The interpretation of the radiologic response of bevacizumab-treated patients with recurrent high-grade gliomas represents a unique challenge. Delayed-contrast MR imaging was recently introduced for calculating treatment-response-assessment maps in patients with brain tumors, providing clear separation between active tumor and treatment effects. We studied the application of standard and delayed-contrast MR imaging for assessing and predicting the response to bevacizumab.
Twenty-four patients with recurrent high-grade gliomas were scanned before and during bevacizumab treatment by standard and delayed-contrast MR imaging. The mean change in lesion volumes of responders (overall survival, ≥1 year) and nonresponders (overall survival, <1 year) was studied. The lesion volumes at baseline and the changes in lesion volumes 1 month after treatment initiation, calculated from standard and delayed-contrast MRIs, were studied as possible predictors of outcome. In scans acquired at progression, the average change in lesion volume from previous follow-up in standard and delayed-contrast MRIs was compared.
Response and progression patterns were identified from the mean change in lesion volumes, depicted from conventional T1WI, delayed contrast-enhanced MR imaging, and DSC MR imaging. Thresholds for early prediction of response were calculated by using these sequences. For each predictor, sensitivity, specificity, positive predictive values, and negative predictive values were calculated, reaching 85.7%, 87.5%, 75%, and 93.3% for conventional T1WI; 100%, 87.5%, 77.8%, and 100% for delayed-contrast MR imaging; and 75%, 78.6%, 50%, and 91.7% for DSC MR imaging. The benefit of delayed-contrast MR imaging in separating responders and nonresponders was further confirmed by using log-rank tests (conventional T1WI, P = .0022; delayed-contrast MR imaging, P < .0001; DSC MR imaging, P = .0232) and receiver operating characteristic analyses. At progression, the increase in lesion volumes in delayed-contrast MR imaging was 37.5% higher than the increase in conventional T1WI (P < .01); these findings suggest that progression may be depicted more effectively in treatment-response-assessment maps.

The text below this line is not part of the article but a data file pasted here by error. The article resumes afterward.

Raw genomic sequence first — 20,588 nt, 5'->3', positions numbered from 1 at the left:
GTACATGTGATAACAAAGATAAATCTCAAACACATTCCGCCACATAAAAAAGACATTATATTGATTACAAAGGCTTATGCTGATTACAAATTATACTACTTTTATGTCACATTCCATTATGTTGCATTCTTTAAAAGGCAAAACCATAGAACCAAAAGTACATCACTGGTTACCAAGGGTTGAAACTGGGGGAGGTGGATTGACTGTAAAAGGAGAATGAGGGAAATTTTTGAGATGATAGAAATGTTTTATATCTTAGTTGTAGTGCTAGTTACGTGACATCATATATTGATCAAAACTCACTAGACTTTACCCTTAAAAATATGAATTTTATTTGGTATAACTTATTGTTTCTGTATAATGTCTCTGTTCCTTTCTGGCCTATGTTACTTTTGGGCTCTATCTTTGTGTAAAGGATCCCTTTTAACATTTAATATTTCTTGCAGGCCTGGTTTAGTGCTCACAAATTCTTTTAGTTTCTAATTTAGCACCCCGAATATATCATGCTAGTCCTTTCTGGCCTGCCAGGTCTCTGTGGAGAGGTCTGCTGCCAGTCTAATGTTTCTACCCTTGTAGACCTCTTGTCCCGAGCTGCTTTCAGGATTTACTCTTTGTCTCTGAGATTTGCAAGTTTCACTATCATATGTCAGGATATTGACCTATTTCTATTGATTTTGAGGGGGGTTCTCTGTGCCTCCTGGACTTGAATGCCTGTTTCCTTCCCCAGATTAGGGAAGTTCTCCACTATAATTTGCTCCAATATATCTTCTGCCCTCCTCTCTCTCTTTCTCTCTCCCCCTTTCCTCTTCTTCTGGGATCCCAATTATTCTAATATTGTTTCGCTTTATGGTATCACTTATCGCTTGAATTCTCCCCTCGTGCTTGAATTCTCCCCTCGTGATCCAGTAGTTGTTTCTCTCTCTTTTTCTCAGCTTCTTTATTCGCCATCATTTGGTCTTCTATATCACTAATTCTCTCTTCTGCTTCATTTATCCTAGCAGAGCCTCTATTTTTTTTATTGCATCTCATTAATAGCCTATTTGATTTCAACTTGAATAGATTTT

The benefit of contrast-enhanced MR imaging for assessing and predicting the response to bevacizumab was demonstrated. The increased sensitivity of the treatment-response-assessment maps reflects their potential contribution to the management of bevacizumab-treated patients with recurrent high-grade glioma.